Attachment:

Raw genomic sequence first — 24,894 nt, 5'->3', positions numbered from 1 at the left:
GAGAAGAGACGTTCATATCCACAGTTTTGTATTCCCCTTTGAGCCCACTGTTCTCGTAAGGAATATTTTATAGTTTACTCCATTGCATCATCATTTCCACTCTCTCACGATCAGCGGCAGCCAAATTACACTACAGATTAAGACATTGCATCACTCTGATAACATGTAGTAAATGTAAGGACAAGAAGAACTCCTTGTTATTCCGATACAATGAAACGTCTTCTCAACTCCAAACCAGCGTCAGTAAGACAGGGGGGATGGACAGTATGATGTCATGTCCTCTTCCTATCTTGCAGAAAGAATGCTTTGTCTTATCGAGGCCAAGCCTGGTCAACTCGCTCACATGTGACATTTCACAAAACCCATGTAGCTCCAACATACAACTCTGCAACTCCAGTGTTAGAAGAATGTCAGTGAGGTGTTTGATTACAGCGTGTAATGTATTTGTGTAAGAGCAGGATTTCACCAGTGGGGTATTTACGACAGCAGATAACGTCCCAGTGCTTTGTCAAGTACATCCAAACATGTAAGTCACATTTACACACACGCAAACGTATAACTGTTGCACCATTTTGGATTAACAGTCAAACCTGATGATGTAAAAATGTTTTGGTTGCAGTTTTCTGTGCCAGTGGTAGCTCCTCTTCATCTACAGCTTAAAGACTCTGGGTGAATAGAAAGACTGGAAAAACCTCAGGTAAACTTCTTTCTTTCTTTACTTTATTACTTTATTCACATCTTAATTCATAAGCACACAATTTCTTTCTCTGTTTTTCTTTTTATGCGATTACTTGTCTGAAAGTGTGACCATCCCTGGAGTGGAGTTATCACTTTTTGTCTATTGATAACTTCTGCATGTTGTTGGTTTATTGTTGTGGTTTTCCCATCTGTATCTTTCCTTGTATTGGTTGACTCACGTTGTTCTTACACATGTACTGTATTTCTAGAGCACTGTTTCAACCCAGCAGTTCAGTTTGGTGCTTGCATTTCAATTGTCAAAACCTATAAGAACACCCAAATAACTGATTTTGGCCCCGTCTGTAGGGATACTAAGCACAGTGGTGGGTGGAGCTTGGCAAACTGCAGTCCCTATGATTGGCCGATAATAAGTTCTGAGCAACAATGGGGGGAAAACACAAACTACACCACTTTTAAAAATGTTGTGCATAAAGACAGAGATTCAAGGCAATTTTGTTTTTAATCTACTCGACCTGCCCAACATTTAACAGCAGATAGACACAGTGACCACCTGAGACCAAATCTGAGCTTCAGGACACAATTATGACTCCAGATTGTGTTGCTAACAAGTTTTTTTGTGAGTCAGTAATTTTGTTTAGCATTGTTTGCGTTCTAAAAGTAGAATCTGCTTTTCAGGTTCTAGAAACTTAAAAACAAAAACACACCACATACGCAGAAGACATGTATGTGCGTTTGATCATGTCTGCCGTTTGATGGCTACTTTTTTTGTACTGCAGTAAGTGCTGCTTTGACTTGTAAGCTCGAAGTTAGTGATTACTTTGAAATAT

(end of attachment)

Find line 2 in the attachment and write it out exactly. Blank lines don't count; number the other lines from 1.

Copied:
GAGAAGAGACGTTCATATCCACAGTTTTGTATTCCCCTTTGAGCCCACTGTTCTCGTAAGGAATATTTTATAGTTTACTCCATTGCATCATCATTTCCACTCTCTCACGATCAGCGGCAGCCAAATTACACTACAGATTAAGACATTGCATCACTCTGATAACATGTAGTAAATGTAAGGACAAGAAGAACTCCTTGTTATTCCGATACAATGAAACGTCTTCTCAACTCCAAACCAGCGTCAGTAAGACAGGGGGGATGGACAGTATGATGTCATGTCCTCTTCCTATCTTGCAGAAAGAATGCTTTGTCTTATCGAGGCCAAGCCTGGTCAACTCGCTCACATGTGACATTTCACAAAACCCATGTAGCTCCAACATACAACTCTGCAACTCCAGTGTTAGAAGAATGTCAGTGAGGTGTTTGATTACAGCGTGTAATGTATTTGTGTAAGAGCAGGATTTCACCAGTGGGGTATTTACGACAGCAGATAACGTCCCAGTGCTTTGTCAAGTACATCCAAACATGTAAGTCACATTTACACACACGCAAACGTATAACTGTTGCACCATTTTGGATTAACAGTCAAACCTGATGATGTAAAAATGTTTTGGTTGCAGTTTTCTGTGCCAGTGGTAGCTCCTCTTCATCTACAGCTTAAAGACTCTGGGTGAATAGAAAGACTGGAAAAACCTCAGGTAAACTTCTTTCTTTCTTTACTTTATTACTTTATTCACATCTTAATTCATAAGCACACAATTTCTTTCTCTGTTTTTCTTTTTATGCGATTACTTGTCTGAAAGTGTGACCATCCCTGGAGTGGAGTTATCACTTTTTGTCTATTGATAACTTCTGCATGTTGTTGGTTTATTGTTGTGGTTTTCCCATCTGTATCTTTCCTTGTATTGGTTGACTCACGTTGTTCTTACACATGTACTGTATTTCTAGAGCACTGTTTCAACCCAGCAGTTCAGTTTGGTGCTTGCATTTCAATTGTCAAAACCTATAAGAACACCCAAATAACTGATTTTGGCCCCGTCTGTAGGGATACTAAGCACAGTGGTGGGTGGAGCTTGGCAAACTGCAGTCCCTATGATTGGCCGATAATAAGTTCTGAGCAACAATGGGGGGAAAACACAAACTACACCACTTTTAAAAATGTTGTGCATAAAGACAGAGATTCAAGGCAATTTTGTTTTTAATCTACTCGACCTGCCCAACATTTAACAGCAGATAGACACAGTGACCACCTGAGACCAAATCTGAGCTTCAGGACACAATTATGACTCCAGATTGTGTTGCTAACAAGTTTTTTTGTGAGTCAGTAATTTTGTTTAGCATTGTTTGCGTTCTAAAAGTAGAATCTGCTTTTCAGGTTCTAGAAACTTAAAAACAAAAACACACCACATACGCAGAAGACATGTATGTGCGTTTGATCATGTCTGCCGTTTGATGGCTACTTTTTTTGTACTGCAGTAAGTGCTGCTTTGACTTGTAAGCTCGAAGTTAGTGATTACTTTGAAATAT